1847 was not a highly exciting time in the history of America nor in the course of Edgar Allan Poe's life. The greatest issue of the world at the time was the Irish Potato Famine which hit the United States hard due to a great increase in emigrating Europeans. President Ulysses S. Grant, of the time, was also fighting the tail end of the U.S.-Mexican War and beginning the reconstruction of the old South in a Post-Civil War Era. Culturally, the country was divided between those that wished to help the Irish immigrants who came searching for a healthier life in the States and those who believed these migrants were a burden on the American people. Many believed that the immigration of the Irish was a horrible thing set to take up American jobs and fill the streets with filth. Philosophy of the time revolved around misery and poverty. This is best represented by Proudhon in his essays Philosophy of Misery and Philosophy of Poverty, which was later made infamous by Karl Marx. In these essays the philosophical beliefs of the time were reflected on the greatest issues to plague the American people as an explanation of life and the world. (Proudhon, 1847).
The famous poet, Edgar Allan Poe, was born in Baltimore to two roaming actors on January 19, 1809. In 1812 Poe's parents died leaving him in the care of a tobacco merchant, by the name of John Allan. He lived with Allan in Richmond, Virginia until going to University of Virginia in 1826. After fallout with Allan he published his first book in 1827 and joined the Army, only to later enter West Point for eight months in 1830. After his expulsion from the school he moved in with his favorite Aunt and her daughter Virginia until 1835.
[...] American Literary History, 1-18. Proudhon, P. (2002). Philosophy of Poverty. McLean, VA: IndyPublish. Proudhon, P. (2002). Philosophy of misery. McLean, VA.: IndyPublish. San Diego Historical Society. (n.d.). The U.S.-Mexican War in San Diego, 1846-1847 San Diego History Center. San Diego History Center. [...]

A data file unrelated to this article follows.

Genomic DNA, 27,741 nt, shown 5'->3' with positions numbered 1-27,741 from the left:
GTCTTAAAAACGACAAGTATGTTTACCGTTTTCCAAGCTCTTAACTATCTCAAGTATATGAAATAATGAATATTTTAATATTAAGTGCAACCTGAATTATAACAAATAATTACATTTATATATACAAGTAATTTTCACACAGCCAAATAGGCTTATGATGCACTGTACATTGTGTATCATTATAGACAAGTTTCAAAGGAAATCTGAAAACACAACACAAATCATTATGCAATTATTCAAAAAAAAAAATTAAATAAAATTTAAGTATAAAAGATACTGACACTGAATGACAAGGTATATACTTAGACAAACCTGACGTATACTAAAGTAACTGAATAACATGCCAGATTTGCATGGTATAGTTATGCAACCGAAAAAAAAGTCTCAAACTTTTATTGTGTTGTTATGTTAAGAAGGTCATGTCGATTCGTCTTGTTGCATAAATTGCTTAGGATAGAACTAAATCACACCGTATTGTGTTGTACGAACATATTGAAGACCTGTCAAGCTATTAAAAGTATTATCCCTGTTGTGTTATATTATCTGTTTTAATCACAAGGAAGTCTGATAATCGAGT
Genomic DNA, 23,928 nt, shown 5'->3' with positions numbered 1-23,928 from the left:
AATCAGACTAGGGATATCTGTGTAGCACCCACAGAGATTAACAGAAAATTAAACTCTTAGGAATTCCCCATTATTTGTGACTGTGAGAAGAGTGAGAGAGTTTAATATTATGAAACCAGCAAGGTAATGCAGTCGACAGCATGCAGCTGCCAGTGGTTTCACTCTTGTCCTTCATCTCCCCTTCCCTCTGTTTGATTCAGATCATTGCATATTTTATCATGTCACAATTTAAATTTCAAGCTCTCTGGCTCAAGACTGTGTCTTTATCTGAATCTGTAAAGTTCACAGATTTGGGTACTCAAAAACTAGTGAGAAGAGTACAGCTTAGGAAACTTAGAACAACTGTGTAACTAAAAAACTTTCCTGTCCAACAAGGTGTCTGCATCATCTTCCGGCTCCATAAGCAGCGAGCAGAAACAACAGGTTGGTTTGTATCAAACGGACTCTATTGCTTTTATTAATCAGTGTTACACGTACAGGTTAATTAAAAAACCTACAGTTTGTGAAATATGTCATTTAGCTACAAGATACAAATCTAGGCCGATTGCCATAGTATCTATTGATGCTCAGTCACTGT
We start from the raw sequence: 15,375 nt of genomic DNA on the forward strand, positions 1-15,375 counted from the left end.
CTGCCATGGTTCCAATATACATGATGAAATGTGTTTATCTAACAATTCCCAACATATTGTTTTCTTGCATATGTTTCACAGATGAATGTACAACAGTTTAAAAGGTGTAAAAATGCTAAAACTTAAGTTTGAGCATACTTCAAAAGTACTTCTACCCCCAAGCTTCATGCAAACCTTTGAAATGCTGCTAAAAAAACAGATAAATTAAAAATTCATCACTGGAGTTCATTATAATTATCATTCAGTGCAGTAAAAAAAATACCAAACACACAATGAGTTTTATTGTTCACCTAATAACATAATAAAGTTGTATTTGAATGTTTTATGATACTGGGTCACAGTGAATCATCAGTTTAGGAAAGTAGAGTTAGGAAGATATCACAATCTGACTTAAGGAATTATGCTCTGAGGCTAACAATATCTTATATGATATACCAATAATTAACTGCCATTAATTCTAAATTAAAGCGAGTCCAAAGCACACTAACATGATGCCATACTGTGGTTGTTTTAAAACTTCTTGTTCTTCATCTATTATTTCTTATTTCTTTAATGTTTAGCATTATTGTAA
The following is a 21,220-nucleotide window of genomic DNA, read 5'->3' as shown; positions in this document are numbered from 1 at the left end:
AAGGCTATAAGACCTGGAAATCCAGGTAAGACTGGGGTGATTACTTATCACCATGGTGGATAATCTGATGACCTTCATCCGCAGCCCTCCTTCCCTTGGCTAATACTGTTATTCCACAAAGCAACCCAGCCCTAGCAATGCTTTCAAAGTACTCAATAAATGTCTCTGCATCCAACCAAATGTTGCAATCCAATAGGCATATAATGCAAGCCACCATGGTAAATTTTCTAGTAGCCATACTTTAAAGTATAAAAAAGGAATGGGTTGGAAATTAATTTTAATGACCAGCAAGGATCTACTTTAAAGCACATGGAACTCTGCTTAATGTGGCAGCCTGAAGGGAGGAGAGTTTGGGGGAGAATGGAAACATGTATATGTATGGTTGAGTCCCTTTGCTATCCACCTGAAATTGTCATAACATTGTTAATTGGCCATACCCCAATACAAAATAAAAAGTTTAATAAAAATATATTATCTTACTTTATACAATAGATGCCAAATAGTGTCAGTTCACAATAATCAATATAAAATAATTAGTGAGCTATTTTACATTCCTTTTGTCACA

[...] Retrieved June from http://www.sandiegohistory.org/journal/v49-1/war.htm Sova, D. (2007). Critical companion to Edgar Allan Poe: a literary reference to his life and work. Baltimore: Facts on File. Symbol and Sense in Poe's “Ulalume”. (1963). American Literature, 35(1) Woodall, G. R. (1984). Another Source For the ‘Misty Mid-Region of Weir'. American Notes & Queries, 8. [...]
[...] (Poe p.390). This separation of soul entirely from its owner is the very pinnacle of Poe's idea of Subconscious Self and is a recurring theme throughout many of his poems. It can be seen in many forms throughout the decades of Poe's writing. Finally, Nature is represented in the poem as descriptive imagery so as to set the scene of the narrator's revelation. We know that the character walks through the woods by his description of them in the first two stanzas. [...]
[...] He still remains one of the greatest poets of all time. Some of his greatest works include his first publication Tamerlane and Other Poems of 1827, Tales of the Grotesque and Arabesque of the 1830's, Raven” published in 1845, and his only narrative The Narrative of Arthur Gordon Pym. These were published among scores of other poems and collections by the great poet Poe. His poem “Ulalume” written in 1847 is believed by the author of “Symbol and Sense in Poe's ‘Ulalume'” to be written on the death of Poe's wife Virginia, as recorded by the statement, his own life, Poe's immemorial year, according to Killis Campbell, may have been 1847, the year of his wife's illness and death,” (1963, p.30). [...]
[...] President Ulysses S. Grant, of the time, was also fighting the tail end of the U.S.-Mexican War and beginning the reconstruction of the old South in a Post-Civil War Era. Culturally, the country was divided between those that wished to help the Irish immigrants who came searching for a healthier life in the States and those who believed these migrants were a burden on the American people. Many believed that the immigration of the Irish was a horrible thing set to take up American jobs and fill the streets with filth. [...]
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